Family Blames Baltimore for Officer’s Suicide

     BALTIMORE (CN) – Days after the Baltimore Police Department cleared a suicidal officer for duty, the woman killed herself with her service weapon, her family says in court.
     The 23-page complaint says Angeline Todman’s documented bout with bipolar disorder began as “a severe panic attack” that landed her in the emergency room on Jan. 22, 2013, where she admitted that “she had begun to have issues with memory, attention and speech.”
     Angeline’s husband, a fellow police officer named Courtney Todman, filed the lawsuit on May 7 along with his former mother-in-law, Gail Watts.
     They say Angeline’s paranoid delusions and hallucinations continued, and that she locked herself in a hotel room about a week later.
     Police allegedly had to break down the door, and then Angeline was involuntarily admitted to an inpatient psychiatric unit at Northwest Hospital where she “was uncooperative and refused treatment and she had to be physically restrained and sedated.”
     After confirming Angeline’s family history of schizophrenia, the Baltimore City Police Department relieved her of her service and personal weapons, according to the complaint.
     Psychology Consultants Associated, also described in the complaint as Psychology Consultants Associates, began treating Angeline after Northwest discharged her on Feb. 4, her family claims.
     Angeline allegedly resisted taking the Risperdal she was prescribed and faced inpatient hospitalization at Northwest again on April 30.
     Department officials were apprised that Angeline was accosting children while in uniform, among other bizarre behavior, the complaint states.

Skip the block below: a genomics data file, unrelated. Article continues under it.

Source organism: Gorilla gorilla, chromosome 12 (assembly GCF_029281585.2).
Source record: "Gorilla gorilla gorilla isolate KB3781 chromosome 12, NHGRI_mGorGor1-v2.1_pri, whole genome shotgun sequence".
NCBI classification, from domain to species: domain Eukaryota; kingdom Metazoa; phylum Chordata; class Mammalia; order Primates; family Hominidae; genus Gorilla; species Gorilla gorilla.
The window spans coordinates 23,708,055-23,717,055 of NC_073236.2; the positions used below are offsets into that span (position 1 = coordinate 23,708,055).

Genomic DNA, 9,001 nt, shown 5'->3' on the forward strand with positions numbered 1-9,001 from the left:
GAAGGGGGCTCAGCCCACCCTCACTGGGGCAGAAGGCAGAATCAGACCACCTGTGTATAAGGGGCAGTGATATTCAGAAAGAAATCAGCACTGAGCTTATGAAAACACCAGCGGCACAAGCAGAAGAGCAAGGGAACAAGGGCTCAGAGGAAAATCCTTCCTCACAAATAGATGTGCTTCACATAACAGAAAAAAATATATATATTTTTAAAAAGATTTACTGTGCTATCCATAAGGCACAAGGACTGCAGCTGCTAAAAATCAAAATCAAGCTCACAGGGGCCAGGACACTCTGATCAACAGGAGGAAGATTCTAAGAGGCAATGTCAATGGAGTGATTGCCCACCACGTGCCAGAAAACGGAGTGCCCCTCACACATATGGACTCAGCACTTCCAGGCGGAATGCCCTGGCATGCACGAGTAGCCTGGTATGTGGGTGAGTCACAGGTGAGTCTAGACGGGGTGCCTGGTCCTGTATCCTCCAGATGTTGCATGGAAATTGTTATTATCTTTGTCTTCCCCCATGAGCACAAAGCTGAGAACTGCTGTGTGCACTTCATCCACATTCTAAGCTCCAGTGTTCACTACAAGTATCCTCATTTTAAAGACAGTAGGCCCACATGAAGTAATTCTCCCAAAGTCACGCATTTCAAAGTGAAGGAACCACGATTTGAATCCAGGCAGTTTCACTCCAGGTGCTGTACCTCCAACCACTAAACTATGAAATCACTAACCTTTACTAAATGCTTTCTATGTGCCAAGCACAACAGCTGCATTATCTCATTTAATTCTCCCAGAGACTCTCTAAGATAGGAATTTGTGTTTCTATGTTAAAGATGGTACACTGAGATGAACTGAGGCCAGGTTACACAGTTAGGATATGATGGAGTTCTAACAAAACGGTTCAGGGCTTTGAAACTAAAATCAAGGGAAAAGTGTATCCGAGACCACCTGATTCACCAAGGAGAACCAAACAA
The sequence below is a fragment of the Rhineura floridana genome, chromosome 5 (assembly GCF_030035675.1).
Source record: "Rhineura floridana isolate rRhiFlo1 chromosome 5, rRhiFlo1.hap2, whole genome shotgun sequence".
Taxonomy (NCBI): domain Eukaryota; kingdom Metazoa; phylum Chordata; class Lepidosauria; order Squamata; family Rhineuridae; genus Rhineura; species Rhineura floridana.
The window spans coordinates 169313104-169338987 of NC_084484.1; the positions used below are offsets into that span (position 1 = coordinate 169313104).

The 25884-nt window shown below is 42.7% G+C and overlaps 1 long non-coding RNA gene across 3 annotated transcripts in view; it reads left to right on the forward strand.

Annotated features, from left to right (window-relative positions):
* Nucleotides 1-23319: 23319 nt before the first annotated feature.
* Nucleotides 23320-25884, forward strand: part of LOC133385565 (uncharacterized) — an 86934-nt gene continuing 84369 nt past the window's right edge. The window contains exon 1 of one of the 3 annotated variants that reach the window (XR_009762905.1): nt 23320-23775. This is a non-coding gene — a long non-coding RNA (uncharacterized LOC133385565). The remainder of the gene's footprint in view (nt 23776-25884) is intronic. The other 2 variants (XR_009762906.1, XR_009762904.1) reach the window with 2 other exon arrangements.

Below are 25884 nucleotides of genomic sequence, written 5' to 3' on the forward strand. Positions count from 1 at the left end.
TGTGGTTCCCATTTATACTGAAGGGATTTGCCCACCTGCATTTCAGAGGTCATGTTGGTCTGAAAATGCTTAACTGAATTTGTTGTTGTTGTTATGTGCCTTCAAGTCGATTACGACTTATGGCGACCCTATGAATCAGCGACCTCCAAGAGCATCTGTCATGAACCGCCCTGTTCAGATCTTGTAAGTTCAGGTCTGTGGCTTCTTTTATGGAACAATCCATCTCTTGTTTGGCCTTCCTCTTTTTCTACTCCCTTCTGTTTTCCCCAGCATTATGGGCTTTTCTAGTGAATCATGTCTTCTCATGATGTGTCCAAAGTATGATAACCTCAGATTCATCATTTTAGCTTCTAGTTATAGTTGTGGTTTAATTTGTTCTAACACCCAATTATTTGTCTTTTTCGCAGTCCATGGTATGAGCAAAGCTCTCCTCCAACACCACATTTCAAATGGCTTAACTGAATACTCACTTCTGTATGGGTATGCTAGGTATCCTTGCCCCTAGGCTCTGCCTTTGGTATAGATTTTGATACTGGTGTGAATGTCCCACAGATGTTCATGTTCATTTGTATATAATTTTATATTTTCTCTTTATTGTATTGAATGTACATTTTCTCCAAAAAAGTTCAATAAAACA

Though Angeline was described as suicidal at Northwest, she began demanding to be evaluated for fitness for duty, her family says.
     Kenneth Sachs, a licensed psychologist tasked with performing that evaluation for the Baltimore City Police, authorized Angeline on June 5 to return to a light-duty desk job without direct access to a service weapon, according to the complaint.
     Angeline’s family says Sachs failed to review medical records or speak with them, choosing instead to accept much of what Angeline self-reported.
     Sachs noted Angeline’s suicidal thoughts in another evaluation that August, according to the complaint.
     Angeline’s sister meanwhile had allegedly been reaching out to the doctors “to express her specific concern about [Angeline] having access to a service weapon.”
     The sister called Psychology Consultants Associates again after her sister informed her on Aug. 13 that the department was returning her to her regular job on foot patrol, according to the complaint.
     Sachs again refused to authorize Angeline’s return to full duty on Nov. 12, but Loretta Elizalde, a counselor at Psychology Consultants Associated, recommended on Dec. 24 that Angeline be permitted to return to work, the complaint states.
     Angeline’s psychiatrist, Jing Zhang with the Columbia Counseling Center, allegedly told Sachs after a visit the next month that he was recommending that Angeline return to her regular patrol job.
     Angeline passed the police department’s gun-range exam on Feb. 10, 2014, but “the administering officer was so troubled by … [her] erratic behavior … that he refused to furnish a service weapon to her on site,” the complaint states.
     A day later, Angeline “was given unmonitored and unlimited access to her service weapon … and was returned to work, full time, as a patrol officer on the streets of Baltimore,” her husband claims.
     She killed herself with that gun five days later, according to the complaint.
     Each of Angeline’s doctors and counselors are named as defendants to the action, as are their employers, and the city of Baltimore. Angeline’s husband and mother are represented by Marc Seldin Rosen.

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